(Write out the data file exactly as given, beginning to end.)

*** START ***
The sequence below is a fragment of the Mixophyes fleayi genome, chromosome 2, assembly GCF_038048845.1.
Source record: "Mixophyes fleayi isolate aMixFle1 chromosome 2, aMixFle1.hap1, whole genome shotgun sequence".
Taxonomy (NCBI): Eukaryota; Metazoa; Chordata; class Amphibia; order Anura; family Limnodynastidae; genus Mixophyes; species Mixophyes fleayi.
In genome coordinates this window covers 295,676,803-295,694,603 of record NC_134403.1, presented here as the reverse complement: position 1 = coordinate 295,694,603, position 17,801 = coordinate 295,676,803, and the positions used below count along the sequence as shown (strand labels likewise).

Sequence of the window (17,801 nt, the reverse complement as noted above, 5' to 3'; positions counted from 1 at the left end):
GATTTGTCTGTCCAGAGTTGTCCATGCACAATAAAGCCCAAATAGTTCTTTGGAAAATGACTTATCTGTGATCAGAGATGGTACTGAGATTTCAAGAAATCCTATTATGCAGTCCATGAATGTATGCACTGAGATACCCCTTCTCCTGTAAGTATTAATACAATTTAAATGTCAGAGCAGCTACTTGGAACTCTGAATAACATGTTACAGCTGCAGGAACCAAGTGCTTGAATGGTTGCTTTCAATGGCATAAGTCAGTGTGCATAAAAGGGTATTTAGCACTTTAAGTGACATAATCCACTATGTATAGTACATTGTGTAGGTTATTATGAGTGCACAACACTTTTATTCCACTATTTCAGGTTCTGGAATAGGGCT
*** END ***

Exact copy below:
The sequence below is a fragment of the Mixophyes fleayi genome, chromosome 2, assembly GCF_038048845.1.
Source record: "Mixophyes fleayi isolate aMixFle1 chromosome 2, aMixFle1.hap1, whole genome shotgun sequence".
Taxonomy (NCBI): Eukaryota; Metazoa; Chordata; class Amphibia; order Anura; family Limnodynastidae; genus Mixophyes; species Mixophyes fleayi.
In genome coordinates this window covers 295,676,803-295,694,603 of record NC_134403.1, presented here as the reverse complement: position 1 = coordinate 295,694,603, position 17,801 = coordinate 295,676,803, and the positions used below count along the sequence as shown (strand labels likewise).

Sequence of the window (17,801 nt, the reverse complement as noted above, 5' to 3'; positions counted from 1 at the left end):
GATTTGTCTGTCCAGAGTTGTCCATGCACAATAAAGCCCAAATAGTTCTTTGGAAAATGACTTATCTGTGATCAGAGATGGTACTGAGATTTCAAGAAATCCTATTATGCAGTCCATGAATGTATGCACTGAGATACCCCTTCTCCTGTAAGTATTAATACAATTTAAATGTCAGAGCAGCTACTTGGAACTCTGAATAACATGTTACAGCTGCAGGAACCAAGTGCTTGAATGGTTGCTTTCAATGGCATAAGTCAGTGTGCATAAAAGGGTATTTAGCACTTTAAGTGACATAATCCACTATGTATAGTACATTGTGTAGGTTATTATGAGTGCACAACACTTTTATTCCACTATTTCAGGTTCTGGAATAGGGCT